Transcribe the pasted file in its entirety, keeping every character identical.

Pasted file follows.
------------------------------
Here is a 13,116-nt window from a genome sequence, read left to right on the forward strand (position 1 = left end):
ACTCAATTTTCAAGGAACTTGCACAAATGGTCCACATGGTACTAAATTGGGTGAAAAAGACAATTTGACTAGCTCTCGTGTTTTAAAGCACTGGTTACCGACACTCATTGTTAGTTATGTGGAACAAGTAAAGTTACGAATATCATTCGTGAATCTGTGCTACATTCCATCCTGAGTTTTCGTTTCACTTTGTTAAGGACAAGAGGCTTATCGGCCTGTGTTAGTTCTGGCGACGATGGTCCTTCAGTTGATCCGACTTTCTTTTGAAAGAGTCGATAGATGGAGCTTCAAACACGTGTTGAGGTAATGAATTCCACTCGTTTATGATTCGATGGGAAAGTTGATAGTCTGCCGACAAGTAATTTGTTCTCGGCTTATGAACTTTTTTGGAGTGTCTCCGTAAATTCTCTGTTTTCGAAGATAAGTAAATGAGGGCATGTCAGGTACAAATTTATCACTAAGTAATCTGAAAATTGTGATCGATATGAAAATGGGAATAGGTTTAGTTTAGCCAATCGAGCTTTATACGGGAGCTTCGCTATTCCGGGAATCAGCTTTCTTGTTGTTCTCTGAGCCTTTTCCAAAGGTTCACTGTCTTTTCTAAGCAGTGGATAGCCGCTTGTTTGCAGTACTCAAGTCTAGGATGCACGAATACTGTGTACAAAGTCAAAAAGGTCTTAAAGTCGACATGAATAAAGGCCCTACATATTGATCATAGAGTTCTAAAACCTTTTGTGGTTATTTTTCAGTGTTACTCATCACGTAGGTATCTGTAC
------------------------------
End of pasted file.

Here is a 13,116-nt window from a genome sequence, read left to right on the forward strand (position 1 = left end):
ACTCAATTTTCAAGGAACTTGCACAAATGGTCCACATGGTACTAAATTGGGTGAAAAAGACAATTTGACTAGCTCTCGTGTTTTAAAGCACTGGTTACCGACACTCATTGTTAGTTATGTGGAACAAGTAAAGTTACGAATATCATTCGTGAATCTGTGCTACATTCCATCCTGAGTTTTCGTTTCACTTTGTTAAGGACAAGAGGCTTATCGGCCTGTGTTAGTTCTGGCGACGATGGTCCTTCAGTTGATCCGACTTTCTTTTGAAAGAGTCGATAGATGGAGCTTCAAACACGTGTTGAGGTAATGAATTCCACTCGTTTATGATTCGATGGGAAAGTTGATAGTCTGCCGACAAGTAATTTGTTCTCGGCTTATGAACTTTTTTGGAGTGTCTCCGTAAATTCTCTGTTTTCGAAGATAAGTAAATGAGGGCATGTCAGGTACAAATTTATCACTAAGTAATCTGAAAATTGTGATCGATATGAAAATGGGAATAGGTTTAGTTTAGCCAATCGAGCTTTATACGGGAGCTTCGCTATTCCGGGAATCAGCTTTCTTGTTGTTCTCTGAGCCTTTTCCAAAGGTTCACTGTCTTTTCTAAGCAGTGGATAGCCGCTTGTTTGCAGTACTCAAGTCTAGGATGCACGAATACTGTGTACAAAGTCAAAAAGGTCTTAAAGTCGACATGAATAAAGGCCCTACATATTGATCATAGAGTTCTAAAACCTTTTGTGGTTATTTTTCAGTGTTACTCATCACGTAGGTATCTGTAC